Businesses of all types and sizes throughout the United States, Mexico and beyond bring their disputes to Gardere's litigation team and receive practical, responsive, boutique-style attention in return. Our clients have access to the firepower and value of a well-known and highly-regarded Firm's capabilities and interdisciplinary strengths.
Gardere has a national and international energy practice formed around our Energy Industry Team, which is a multidisciplinary group of approximately 60 attorneys with diverse backgrounds, experience and skills specific to the energy industry. Our team includes attorneys who have served as in-house counsel for major energy companies, providing a depth of insight into our clients' needs, issues and concerns. We understand and regularly practice in virtually every sector of the energy, and we represent a wide variety of industry participants from multinational corporations to individuals.
From our offices in the United States and Mexico, our International Practice helps clients operate in today’s global economy. We have more than 30 professionals operating as a boutique within an Am Law 200 law firm and are able to provide focused service with the resources of a large firm. We understand that clients who are engaged in the global marketplace need lawyers who can operate seamlessly across multiple jurisdictions. Our international experts are multi-lingual, are culturally fluent and intimately familiar with various legal systems across the world, especially those in Latin America. Whether you need help with commercial transactions, regulatory matters, customs and import regulations, immigration matters, M&A and joint ventures, international disputes, or international tax planning, Gardere’s international team is here to assist you.
We represent domestic and foreign private funds in all aspects of fund formation, fund operations, platform and add-on acquisitions, and portfolio company operations. Our team has a reputation for being the go-to-lawyers for private equity funds, hedge funds, venture capital funds and family offices. We are known for our vast deal experience, the efficient way we staff and manage our work, and the way we maintain our relationships. We get deals done with sophisticated, strategic, and practical advice tailored to the needs of our clients.
*Not admitted to practice law.
In spite of the fact that Estonian news site Delfi took down anonymous offensive and "allegedly defamatory" comments from its readers, the European Court of Human Rights (ECHR) in Strasbourg ruled that Delfi was liable for those comments. The June 16, 2015 ruling included the following:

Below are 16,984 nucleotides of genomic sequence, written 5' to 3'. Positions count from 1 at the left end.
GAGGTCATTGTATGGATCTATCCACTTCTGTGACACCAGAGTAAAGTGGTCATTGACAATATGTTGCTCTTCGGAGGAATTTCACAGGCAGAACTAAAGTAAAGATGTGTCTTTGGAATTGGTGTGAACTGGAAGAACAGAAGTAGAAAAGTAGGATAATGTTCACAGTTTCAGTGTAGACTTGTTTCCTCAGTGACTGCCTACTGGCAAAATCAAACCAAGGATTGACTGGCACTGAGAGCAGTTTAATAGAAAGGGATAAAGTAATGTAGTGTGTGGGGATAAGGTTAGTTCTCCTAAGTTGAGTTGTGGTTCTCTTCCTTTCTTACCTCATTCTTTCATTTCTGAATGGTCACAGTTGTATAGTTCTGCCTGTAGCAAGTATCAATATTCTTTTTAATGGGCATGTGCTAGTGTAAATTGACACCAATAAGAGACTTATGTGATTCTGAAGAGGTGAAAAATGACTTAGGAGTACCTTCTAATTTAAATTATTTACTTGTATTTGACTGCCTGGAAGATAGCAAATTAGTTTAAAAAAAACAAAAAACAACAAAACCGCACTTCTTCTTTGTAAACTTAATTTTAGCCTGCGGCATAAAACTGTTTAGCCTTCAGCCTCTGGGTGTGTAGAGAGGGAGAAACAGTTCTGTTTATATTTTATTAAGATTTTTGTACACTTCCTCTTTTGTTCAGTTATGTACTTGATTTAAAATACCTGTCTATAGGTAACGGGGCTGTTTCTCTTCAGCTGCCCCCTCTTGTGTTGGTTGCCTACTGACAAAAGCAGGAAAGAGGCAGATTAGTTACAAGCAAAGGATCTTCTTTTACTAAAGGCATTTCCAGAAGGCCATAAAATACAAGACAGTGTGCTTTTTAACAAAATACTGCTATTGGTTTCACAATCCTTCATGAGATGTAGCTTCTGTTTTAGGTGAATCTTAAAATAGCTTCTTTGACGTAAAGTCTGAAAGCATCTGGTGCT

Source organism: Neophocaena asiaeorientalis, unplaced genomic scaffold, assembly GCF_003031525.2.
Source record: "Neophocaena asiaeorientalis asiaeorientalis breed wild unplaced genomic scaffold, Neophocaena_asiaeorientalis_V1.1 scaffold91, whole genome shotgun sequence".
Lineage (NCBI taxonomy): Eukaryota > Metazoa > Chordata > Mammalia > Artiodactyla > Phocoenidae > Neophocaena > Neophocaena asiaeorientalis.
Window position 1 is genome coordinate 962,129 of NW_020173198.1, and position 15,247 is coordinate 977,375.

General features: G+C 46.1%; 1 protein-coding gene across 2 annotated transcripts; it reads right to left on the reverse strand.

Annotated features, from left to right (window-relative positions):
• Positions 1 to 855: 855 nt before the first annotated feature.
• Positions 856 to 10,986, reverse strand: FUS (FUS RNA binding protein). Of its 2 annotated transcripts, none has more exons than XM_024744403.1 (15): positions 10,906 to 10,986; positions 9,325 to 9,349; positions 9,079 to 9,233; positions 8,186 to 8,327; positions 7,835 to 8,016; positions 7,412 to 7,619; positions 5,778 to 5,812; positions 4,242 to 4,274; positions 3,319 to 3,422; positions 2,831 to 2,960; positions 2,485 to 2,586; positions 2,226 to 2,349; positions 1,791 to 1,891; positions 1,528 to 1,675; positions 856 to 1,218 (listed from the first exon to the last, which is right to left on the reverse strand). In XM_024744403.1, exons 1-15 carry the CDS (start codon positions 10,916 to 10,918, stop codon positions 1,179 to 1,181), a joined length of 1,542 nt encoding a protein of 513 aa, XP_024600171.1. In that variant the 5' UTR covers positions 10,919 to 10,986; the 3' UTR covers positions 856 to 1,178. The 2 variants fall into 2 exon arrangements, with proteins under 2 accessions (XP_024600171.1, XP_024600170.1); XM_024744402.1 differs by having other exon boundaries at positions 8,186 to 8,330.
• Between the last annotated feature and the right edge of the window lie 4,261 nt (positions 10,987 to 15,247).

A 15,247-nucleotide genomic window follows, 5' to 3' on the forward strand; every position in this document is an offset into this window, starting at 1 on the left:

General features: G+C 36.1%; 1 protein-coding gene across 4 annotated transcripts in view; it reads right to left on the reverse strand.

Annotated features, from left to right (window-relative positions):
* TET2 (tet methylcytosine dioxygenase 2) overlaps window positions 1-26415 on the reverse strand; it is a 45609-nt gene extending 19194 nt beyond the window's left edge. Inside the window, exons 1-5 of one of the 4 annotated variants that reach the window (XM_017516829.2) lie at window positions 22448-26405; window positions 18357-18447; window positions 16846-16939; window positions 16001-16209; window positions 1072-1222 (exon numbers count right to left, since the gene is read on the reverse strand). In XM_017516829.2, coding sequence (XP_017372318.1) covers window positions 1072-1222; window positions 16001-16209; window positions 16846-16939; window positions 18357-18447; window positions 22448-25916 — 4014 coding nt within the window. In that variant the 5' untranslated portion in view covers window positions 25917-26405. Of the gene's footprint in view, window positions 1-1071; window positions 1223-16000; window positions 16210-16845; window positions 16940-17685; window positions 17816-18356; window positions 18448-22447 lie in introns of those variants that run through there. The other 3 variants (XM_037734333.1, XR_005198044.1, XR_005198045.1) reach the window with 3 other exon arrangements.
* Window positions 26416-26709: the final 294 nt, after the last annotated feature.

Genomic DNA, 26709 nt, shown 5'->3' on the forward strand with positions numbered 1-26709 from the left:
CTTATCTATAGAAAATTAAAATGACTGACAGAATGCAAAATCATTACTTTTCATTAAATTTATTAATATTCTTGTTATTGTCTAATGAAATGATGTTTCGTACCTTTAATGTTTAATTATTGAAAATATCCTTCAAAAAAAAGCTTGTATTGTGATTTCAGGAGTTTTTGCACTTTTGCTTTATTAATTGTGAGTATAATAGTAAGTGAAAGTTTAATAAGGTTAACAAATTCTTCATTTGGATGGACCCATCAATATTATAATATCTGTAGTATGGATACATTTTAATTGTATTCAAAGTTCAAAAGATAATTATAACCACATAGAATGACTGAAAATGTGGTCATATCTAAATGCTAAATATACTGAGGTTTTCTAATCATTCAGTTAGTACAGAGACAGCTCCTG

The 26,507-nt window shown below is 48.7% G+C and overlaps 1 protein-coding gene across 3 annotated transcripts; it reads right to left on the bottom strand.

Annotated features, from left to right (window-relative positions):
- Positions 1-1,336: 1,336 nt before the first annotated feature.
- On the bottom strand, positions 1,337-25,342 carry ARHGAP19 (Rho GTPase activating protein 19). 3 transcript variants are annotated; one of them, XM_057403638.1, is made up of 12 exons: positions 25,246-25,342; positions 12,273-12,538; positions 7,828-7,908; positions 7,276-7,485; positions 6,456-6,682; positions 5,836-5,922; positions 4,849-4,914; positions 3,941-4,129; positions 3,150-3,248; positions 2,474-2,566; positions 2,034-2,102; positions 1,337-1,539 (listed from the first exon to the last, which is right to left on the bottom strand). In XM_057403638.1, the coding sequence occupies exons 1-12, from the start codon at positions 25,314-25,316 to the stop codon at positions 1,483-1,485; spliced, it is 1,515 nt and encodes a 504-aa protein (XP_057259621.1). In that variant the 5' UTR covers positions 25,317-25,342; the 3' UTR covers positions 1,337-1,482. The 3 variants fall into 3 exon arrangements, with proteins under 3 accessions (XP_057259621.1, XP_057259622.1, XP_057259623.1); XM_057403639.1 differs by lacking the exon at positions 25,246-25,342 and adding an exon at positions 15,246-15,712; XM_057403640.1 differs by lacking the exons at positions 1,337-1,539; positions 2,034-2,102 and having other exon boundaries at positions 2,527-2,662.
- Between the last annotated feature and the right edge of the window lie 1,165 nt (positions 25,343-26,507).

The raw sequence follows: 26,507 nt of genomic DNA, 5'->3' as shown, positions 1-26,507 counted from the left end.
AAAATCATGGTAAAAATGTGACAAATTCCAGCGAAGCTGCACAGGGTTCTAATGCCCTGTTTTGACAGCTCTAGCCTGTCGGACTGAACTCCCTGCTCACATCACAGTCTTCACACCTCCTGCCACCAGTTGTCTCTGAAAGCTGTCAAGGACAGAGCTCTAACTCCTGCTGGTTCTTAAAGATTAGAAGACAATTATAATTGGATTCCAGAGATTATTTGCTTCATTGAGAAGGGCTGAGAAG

11. In our view, member States may hold a news portal, such as Delfi, liable for clearly unlawful comments such as insults, threats and hate speech by readers of its articles if the portal knew, or ought to have known, that such comments would be or had been published on the portal. Furthermore, member States may hold a news portal liable in such situations if it fails to act promptly when made aware of such comments published on the portal.
The actual story in January 2006 was about a controversial plan for a shipping company to destroy public ice roads by "L" who was a supervisory board member of the shipping company. L's story led to 185 comments posted including about 20 comments which "contained personal threats and offensive language directed against L," and were removed under Delfi's Rules:
Delfi prohibits comments whose content does not comply with good practice.
These are comments that:
- contain threats;
- contain insults;
- incite hostility and violence;
- incite illegal activities …
- contain off-topic links, spam or advertisements;
- are without substance and/or off-topic;
- contain obscene expressions and vulgarities …
There was an interesting dissenting opinion:
In this judgment the Court has approved a liability system that imposes a requirement of constructive knowledge on active Internet intermediaries (that is, hosts who provide their own content and open their intermediary services for third parties to comment on that content). We find the potential consequences of this standard troubling. The consequences are easy to foresee. For the sake of preventing defamation of all kinds, and perhaps all "illegal" activities, all comments will have to be monitored from the moment they are posted. As a consequence, active intermediaries and blog operators will have considerable incentives to discontinue offering a comments feature, and the fear of liability may lead to additional self-censorship by operators. This is an invitation to self-censorship at its worst.
This is a very controversial ruling which may impact free speech through the EU.
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